In today’s global business environment, the need for corporate language training to help your employees communicate with colleagues and clients is very real.
But budgets are also very real. And we totally get that sometimes companies’ language training needs don’t match up with their budgets.
If that’s the situation at your company, how can you make the most of the language training you can afford? We’ve got a game plan for you.
What One-on-One Language Training Costs
So let’s take this hypothetical scenario: Your company wants to improve the language skills of 120 employees, and your budget for doing this is $50,000. The goal is that each employee move up one CEFR level of fluency. In other words, you’re not trying to turn an employee with rudimentary knowledge of their second language into a complete master of that language. We’re talking more along the lines of helping an absolute beginner with the language become an advanced beginner (be able to ask some questions like ‘Where is the _____?” and “Can you help me with ______?”) — or of helping an intermediate speaker start to move into advanced intermediate (this is the difference between not being able to work in the language and being able to work in the language).
The most efficient way to do this is providing each employee private, one-on-one lessons with a native speaker instructor for at least a couple of hours each week, either in person or online. Two hours of instructions will run you $100-$150 per employee per week, and advancing one level of fluency (in other words, a very noticeable difference in ability to speak and understand) takes about 100 hours. That adds up to $5,000 per employee.
So with a $50,000 budget, you could help 10 employees advance one level of language fluency. That, as you’ve no doubt noticed, leaves 110 more employees you’d still like to train.
10 Secrets to Managing your Multilingual Global Workforce
Be Strategic with Language Training
Here’s where we’d like to offer you some magical solution that enables you to give all 120 employees one-on-one language lessons. Unfortunately, though, there’s just no way to do this.
Based on our extensive work with corporate clients in all fields, we believe that the best Plan B in this situation is being highly strategic in selecting the employees who receive language training, for now. To make that decision, ask yourself questions like these:
- Which employees would have the most profound effect on their coworkers if they receive language training?
- Are there any current supervisors you wish had greater language skills that would motivate others to improve as well?
- Are there employees you would consider promoting into management if they had greater language fluency, and who also want to be promoted and who want to be in management?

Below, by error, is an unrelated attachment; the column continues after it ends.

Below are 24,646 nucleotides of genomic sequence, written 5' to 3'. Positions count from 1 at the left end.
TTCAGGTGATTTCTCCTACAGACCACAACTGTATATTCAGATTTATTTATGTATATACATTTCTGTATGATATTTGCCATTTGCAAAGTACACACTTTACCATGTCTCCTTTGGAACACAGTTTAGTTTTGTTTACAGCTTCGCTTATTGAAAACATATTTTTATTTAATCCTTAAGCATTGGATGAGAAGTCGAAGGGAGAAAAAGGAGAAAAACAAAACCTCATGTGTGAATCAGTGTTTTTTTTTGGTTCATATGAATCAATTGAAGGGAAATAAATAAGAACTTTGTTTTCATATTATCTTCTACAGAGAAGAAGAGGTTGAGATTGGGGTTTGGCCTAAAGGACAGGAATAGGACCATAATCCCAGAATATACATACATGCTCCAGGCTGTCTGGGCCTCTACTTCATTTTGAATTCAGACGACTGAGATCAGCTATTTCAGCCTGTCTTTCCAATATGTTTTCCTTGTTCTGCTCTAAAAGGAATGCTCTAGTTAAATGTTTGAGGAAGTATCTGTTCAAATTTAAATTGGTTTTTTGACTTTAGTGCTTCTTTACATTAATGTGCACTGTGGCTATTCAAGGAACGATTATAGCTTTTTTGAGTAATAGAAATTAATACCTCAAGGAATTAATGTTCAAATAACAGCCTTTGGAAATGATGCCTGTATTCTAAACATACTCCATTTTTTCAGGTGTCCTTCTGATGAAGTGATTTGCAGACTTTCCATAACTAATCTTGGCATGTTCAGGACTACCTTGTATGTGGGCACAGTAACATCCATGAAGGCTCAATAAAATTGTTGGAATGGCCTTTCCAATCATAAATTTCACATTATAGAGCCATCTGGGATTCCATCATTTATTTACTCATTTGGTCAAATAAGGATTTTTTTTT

When you have some candidates in mind, talk with them about topics like these:
- Do they aspire to having a higher position and more responsibilities at your company? Where do they see themselves in five years?
- Do they want to improve their fluency in their second language?
- Do they have a couple of hours each week to devote to language classes and can they attend at least 85% of the time?
Do a thorough job of gathering information before you decide which employees will receive language training. This is a serious investment, and you want to choose the right people.
Collect the Proof that Language Classes Work
Here’s a slight variation on that plan that could end up being even more effective for you. Choose just five employees to receive 100 hours of language training. Six months in, get a report on student progress from the language training company and collect feedback from the managers who work with these employees on a daily basis. Spoiler alert: The managers are going to tell you that the language training has raised the employees’ productivity, which saves the company money.
Share your findings with upper management and then get another five employees signed up for lessons. Collect feedback again when this group “graduates.” At this point, you’ll have lots of evidence that shows management that language training has a great return on investment. When they see the proof that classes are paying off, they’re likely to approve training for even more employees.
Even if you can’t initially offer language training to as many employees as you’d really like to, starting small can set the stage for a bigger program later.
Need some additional resources to help you make the case for language training? Check out our past articles “How to Convince Your Boss That Corporate Language Training Is Worth It” and “What Does Corporate Language Training Cost? Let’s Do the Math.” We’re also happy to talk with you more about your company’s specific needs. Contact us for a free consultation: firstname.lastname@example.org or (800) 401-3159.